So what happened? Several things.

The first trick is that while the S & P 500 was used as the index and my client got to participate in it 100%, the index was "averaged". This means that instead of taking the value at the beginning and the value at the end (called point to point), the insurance company takes the value every day and divides by the number of days. This has the effect of cutting the ending value, sometimes in half. This can be advantageous if the market is volatile and ends down, but it also allows the insurance company to make you think you are getting a participation rate of 100% when in fact you are not.

My client didn't participate in ANY dividends and didn't even participate in the full 100% return of the market, the ending value with averaging was 2,020.88 or nearly 97 points lower (about 5%).

Ok, that's not bad...it's still up about 8% year over year, that's a fantastic return for a fixed income instrument and I would agree, except there is another trick at work here, the "spread".

Each year the insurance company can set a "spread" and that spread can be as high as the company allows it to be subject to a maximum set in their contract. My client's spread for this investment in this particular year was 7%.

The spread works very simply, you just subtract the spread from the overall return. If the ending (averaged) value was 10% higher than the beginning value, you minus your 7% and the credited rate is 3%.

7% is a VERY high spread, especially since the long term growth in the S & P 500 is NOT even 7% annually when dividends aren't reinvested. The insurance company is essentially making sure you don't earn a return.

My client's investment was credited with less than 1% when the market was up about 15%, does that sound like a good deal to you? Also, even though she's been in the account since 2005, her surrender charge is still over $11,000. What. A. Deal.

This is a scam and why insurance companies LOVE equity indexed annuities. They can manipulate many little levers to insure they never have to pay a rate that is very high. Not all EIA's work like the one I'm describing, but they all have the levers and you better know what they are and how they work and what the minimums and maximums are as well as the historical probabilities of...oh, forget it,  just don't buy these junk products.

Lest you think I'm making this up, I have the statement and can prove it.

Bottomline - don't buy Equity Indexed Annuities.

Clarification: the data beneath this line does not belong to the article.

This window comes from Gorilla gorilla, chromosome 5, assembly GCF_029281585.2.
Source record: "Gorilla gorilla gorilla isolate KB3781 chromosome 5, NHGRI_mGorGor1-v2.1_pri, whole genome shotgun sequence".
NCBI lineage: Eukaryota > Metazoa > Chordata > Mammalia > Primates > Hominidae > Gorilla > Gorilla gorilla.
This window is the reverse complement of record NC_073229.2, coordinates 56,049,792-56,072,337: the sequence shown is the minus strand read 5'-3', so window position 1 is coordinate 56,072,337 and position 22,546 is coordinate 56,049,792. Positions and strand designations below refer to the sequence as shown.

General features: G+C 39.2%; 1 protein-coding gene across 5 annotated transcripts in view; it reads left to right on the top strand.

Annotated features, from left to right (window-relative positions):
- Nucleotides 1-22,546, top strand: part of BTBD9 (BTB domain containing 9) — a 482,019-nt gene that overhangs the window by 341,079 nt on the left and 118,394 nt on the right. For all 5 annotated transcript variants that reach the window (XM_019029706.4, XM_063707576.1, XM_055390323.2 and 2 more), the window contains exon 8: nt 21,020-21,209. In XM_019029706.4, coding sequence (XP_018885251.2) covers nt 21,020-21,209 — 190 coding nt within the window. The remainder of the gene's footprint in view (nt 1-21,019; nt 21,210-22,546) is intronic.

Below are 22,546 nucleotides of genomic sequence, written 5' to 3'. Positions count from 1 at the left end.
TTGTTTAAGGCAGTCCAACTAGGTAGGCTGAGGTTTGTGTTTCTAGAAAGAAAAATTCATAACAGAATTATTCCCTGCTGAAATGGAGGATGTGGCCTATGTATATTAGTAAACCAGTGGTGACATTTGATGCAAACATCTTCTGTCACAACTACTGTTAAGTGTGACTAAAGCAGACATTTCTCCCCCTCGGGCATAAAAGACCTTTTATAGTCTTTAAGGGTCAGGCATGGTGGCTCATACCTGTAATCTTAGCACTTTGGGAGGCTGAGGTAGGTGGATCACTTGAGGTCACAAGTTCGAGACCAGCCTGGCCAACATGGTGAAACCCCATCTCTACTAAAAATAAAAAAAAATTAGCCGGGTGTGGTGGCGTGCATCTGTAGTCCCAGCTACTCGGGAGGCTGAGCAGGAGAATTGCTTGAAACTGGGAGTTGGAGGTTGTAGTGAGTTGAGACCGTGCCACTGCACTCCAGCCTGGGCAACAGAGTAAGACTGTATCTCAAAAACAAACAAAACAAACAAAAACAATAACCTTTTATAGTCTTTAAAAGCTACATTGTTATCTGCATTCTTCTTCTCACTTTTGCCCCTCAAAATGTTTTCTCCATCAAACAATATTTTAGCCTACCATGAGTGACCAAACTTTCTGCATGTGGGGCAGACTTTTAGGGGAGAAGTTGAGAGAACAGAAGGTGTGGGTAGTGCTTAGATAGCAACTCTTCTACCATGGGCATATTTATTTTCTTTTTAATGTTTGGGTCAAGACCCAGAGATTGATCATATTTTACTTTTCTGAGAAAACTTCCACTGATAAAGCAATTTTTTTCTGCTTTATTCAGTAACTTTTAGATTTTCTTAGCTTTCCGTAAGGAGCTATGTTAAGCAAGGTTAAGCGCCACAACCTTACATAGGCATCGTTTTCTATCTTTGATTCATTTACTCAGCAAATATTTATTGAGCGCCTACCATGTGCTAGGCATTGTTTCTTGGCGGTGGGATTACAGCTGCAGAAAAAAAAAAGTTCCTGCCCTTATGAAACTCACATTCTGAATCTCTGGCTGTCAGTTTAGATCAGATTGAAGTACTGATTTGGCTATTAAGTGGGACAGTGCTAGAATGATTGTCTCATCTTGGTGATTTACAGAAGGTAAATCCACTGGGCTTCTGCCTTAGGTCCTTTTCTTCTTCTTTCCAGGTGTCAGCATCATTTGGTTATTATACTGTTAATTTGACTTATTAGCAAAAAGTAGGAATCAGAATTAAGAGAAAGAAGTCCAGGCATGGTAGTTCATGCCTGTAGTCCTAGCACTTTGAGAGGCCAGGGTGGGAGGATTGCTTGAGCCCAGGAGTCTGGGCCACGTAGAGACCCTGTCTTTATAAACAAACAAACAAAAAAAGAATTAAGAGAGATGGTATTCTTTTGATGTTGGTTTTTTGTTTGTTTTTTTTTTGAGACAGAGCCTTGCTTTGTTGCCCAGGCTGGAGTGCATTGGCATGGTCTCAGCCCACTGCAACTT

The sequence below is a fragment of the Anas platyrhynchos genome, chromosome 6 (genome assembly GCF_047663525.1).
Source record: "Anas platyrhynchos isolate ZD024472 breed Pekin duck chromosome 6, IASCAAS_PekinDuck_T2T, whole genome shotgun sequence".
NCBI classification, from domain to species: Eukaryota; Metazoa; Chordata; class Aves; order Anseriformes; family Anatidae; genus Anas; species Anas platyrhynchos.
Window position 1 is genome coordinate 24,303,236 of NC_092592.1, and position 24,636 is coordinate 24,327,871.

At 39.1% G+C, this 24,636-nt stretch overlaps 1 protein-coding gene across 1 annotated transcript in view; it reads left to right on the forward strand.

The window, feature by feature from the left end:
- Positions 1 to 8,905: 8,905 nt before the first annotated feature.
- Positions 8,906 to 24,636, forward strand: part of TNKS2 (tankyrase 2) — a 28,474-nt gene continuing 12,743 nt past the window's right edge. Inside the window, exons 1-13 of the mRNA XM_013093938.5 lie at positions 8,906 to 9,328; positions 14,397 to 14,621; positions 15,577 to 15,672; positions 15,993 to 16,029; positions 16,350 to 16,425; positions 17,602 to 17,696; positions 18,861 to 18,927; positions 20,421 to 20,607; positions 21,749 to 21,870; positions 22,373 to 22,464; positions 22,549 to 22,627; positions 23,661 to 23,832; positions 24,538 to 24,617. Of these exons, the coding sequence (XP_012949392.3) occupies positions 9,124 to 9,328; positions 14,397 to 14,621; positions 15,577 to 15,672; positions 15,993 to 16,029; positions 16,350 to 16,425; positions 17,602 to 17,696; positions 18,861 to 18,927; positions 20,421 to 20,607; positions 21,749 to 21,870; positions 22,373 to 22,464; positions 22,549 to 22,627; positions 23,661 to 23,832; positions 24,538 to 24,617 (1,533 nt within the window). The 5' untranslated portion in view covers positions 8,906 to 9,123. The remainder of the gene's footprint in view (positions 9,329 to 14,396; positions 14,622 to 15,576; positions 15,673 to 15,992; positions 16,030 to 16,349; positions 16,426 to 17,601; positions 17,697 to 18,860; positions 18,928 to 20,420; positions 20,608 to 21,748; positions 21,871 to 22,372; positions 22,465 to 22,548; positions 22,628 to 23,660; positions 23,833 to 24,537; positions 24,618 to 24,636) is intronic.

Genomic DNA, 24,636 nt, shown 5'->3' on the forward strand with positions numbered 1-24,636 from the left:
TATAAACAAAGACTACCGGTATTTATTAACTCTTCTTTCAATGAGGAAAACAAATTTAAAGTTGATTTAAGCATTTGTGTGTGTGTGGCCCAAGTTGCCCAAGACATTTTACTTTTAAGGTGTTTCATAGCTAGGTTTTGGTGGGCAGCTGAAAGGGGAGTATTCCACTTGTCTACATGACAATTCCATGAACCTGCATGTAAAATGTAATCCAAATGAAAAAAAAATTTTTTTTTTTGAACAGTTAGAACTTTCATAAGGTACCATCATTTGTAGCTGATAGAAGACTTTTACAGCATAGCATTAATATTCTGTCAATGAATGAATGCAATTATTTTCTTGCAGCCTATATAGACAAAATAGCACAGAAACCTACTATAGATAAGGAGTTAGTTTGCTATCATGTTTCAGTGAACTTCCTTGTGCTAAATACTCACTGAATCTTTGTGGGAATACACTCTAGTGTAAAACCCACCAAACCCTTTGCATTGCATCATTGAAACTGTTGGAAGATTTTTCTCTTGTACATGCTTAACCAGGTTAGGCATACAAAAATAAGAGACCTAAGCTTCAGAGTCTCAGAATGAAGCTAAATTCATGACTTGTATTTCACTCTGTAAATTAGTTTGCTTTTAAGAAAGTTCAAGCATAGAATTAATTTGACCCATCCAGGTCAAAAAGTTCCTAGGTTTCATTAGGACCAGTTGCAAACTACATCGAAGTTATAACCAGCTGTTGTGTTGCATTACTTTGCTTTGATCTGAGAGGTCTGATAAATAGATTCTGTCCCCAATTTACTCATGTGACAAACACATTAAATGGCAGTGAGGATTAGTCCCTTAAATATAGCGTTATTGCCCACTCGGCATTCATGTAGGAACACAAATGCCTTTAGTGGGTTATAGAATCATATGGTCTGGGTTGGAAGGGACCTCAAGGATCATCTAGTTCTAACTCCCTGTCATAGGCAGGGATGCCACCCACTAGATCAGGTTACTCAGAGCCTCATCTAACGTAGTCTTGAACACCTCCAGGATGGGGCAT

Scott Dauenhauer, CFP, MPAS, AIF

NY Times: Do Financial Advisers Have to Act in Your Interest? Maybe

Do Financial Advisers Have to Act in Your Interest? Maybe

NY Times: Teachers and Annuities: A Questionable Match and Hard Products to Shed

Teachers and Annuities: A Questionable Match and Hard Products to Shed

403bWise Advisor Directory Launched

Popular 403(b) resource launching directory of fiduciary advisers

NYU lawsuit becomes first 403(b) fee case to go to trial

NYU lawsuit becomes first 403(b) fee case to go to trial

Indexed annuities' performance may not be what you expect

Indexed annuities' performance may not be what you expect

Wednesday, December 20, 2017

Look Out Teachers, LSW Has You In Its Crosshairs

I find all sorts of interesting things on the internet these days. Sometimes they are sent to me in my e-mail inbox, but the item I found and posted below is very different than incentive trips I've seen in the past. What's so different you ask? The following phrase:

"Sales in Individual Retirement Accounts or ERISA governed qualified plans paid on or after June 9, 2017 will not count towards the qualification criteria established for certain incentives." 
This means that insurance agents attempting to sell National Life Group insurance products AND who want to earn a trip to Buenos Aires, Argentina can only qualify for that trip by selling the products outside of IRAs and 401(k) plans (also ERISA 403(b)s).

This puts the crosshairs on two groups of people, those with assets outside of qualified (ERISA) plans (usually senior citizens) and public school employees through their 403(b) and/or 457(b). As I've written in the past, government 403(b) plans are not subject to ERISA and thus NOT subject to the new Department of Labor Fiduciary Rule. Teachers are quite literally not protected. Worse, they are among a shrinking group of people who aren't...which puts them directly in the crosshairs of insurance agents who need to make their quotas.

Be careful out there educators, never work with anyone who is not a fiduciary 100% of the time and who is not willing to put that in writing.